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From Brian Behlendorf <>
Subject Re: Re: PGP/PEM security hooks removed from NCSA httpd (fwd)
Date Thu, 25 May 1995 02:05:35 GMT

My response follows.

---------- Forwarded message ----------
Date: Wed, 24 May 1995 20:19:11 -0500
Subject: Re: Re: PGP/PEM security hooks removed from NCSA httpd

>From: adam cain <>
>Subject: Re: Re: PGP/PEM security hooks removed from NCSA httpd
>To: (Thomas Grant Edwards)
>Date: Wed, 24 May 1995 13:22:34 -0500 (CDT)
>Mime-Version: 1.0
>Precedence: bulk
>> Could we hear the real details of the visit though?  It isn't everyday
>> the NSA descends out of nowhere and encourages you to weaken software.
>> For instance, how did they find out about the PGP/PEM hooks?  What did
>> they say when you mentioned that you would create an export-only version?
>Ok, ok.  A couple friendly folks from NSA's export division stopped by while
>they were in town on other business.  I don't recall their exact department
>name, but it seems they advise the State Dept. on how crypto is used in
>various software items.
>They wanted to know more about how XMosaic/httpd use PGP and PEM in the
>current implementation, so I gave them a demo and as many details about the
>source code as was relevant.  This has been available for over a year now,
>though I don't believe people are actually USING these features, as the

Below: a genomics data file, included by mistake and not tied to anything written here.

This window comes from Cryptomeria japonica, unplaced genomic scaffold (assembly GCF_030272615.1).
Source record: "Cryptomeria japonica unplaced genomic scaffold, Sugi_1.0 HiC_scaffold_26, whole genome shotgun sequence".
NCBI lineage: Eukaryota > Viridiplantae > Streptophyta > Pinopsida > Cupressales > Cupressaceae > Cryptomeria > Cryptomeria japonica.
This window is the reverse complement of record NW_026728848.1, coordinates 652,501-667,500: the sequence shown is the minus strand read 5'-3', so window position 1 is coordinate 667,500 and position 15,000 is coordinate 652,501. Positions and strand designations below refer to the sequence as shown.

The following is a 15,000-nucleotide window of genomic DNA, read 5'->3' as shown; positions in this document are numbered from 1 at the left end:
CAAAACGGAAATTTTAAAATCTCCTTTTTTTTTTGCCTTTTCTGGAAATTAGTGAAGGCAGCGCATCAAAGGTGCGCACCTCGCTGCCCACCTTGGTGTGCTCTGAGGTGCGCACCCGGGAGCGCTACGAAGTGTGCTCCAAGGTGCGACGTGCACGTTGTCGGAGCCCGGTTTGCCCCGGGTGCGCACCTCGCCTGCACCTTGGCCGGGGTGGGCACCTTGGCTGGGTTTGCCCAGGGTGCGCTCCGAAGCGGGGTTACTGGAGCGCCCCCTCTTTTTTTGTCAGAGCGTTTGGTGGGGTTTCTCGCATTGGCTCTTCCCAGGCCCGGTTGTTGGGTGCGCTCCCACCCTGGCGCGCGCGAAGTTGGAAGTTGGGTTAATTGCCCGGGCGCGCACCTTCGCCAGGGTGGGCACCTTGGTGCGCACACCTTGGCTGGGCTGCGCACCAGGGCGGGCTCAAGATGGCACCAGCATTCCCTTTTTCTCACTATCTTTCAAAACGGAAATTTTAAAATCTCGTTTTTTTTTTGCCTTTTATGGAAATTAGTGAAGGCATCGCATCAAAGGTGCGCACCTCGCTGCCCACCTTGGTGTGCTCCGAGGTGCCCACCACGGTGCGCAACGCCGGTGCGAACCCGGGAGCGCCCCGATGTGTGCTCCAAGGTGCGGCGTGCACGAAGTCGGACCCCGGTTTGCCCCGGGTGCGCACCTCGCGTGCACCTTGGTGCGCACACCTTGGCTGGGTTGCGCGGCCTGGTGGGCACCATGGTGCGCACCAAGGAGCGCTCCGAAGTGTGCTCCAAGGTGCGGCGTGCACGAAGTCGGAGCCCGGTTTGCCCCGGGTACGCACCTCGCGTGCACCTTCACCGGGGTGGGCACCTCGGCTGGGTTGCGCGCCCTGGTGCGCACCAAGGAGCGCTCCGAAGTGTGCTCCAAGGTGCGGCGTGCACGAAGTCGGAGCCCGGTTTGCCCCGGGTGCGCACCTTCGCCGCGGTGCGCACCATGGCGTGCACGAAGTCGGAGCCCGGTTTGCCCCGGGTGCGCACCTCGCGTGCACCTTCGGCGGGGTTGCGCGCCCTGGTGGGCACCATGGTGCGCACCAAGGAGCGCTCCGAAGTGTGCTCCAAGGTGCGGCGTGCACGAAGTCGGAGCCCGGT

>implementation is rather crude (it involves scripts with the PGP passphrase
>in the clear, for starters).
>I think they found out about the hooks a year or so ago, and supposedly they
>sent NCSA a letter suggesting that software with encryption hooks is export
>controlled.  This letter was not received.  More recently, NCSA has been
>talking with NSA about a number of related issues (export controls, how they
>can use Fortezza with Mosaic, etc.).  So this wasn't exactly a swoop.
>More like the left hand not coordinating with the right hand.
>Anyway, I'll be firing up an "export controlled" ftp server, similar to how
>MIT distributes PGP.  The NSA folks indicated that this would probably be
>fine for distributing crypto-aware Web software.  We'll have to talk to other
>folks in the Compliance office of the State Dept, to get the official word.
>None of this was terribly surprising, just mildly annoying.  Especially since
>there seems to be a tacit understanding that such regulations are ineffective
>and only serve to annoy people and slow down organizations trying to produce
>secure software.
>As for an export version of such probably know that if the
>crypto is used exclusively for authentication purposes, everything is
>hunky-dorey.  As long as such software cannot be modified to support bulk
>encryption, it can be on the free server (not export controlled).
>You probably also know that if the crypto is castrated (40-bit RC2/4) and
>unmodifiable, then software supporting bulk-encryption it can be exported.
>We're now trying to figure out how feasible it is to produce such export
>version.  Things become particularly tricky when you note that NCSA likes
>to give out software in source form for the Unix platform (client and server).
>Oh, and I almost forgot....James Earl Jones wasn't one of the NSA visitors,
>much to my dismay.
>                                                                             :)
>Remember, these are all my impressions and misunderstandings here, not some
>sort of official NCSA word.

Robert Hettinga (
Shipwright Development Corporation, 44 Farquhar Street, Boston, MA 02131
USA (617) 323-7923
"There is no difference between someone who eats too little and sees Heaven
and someone who drinks too much and sees snakes." -- Bertrand Russell
>>>>Phree Phil: Email: <<<<<

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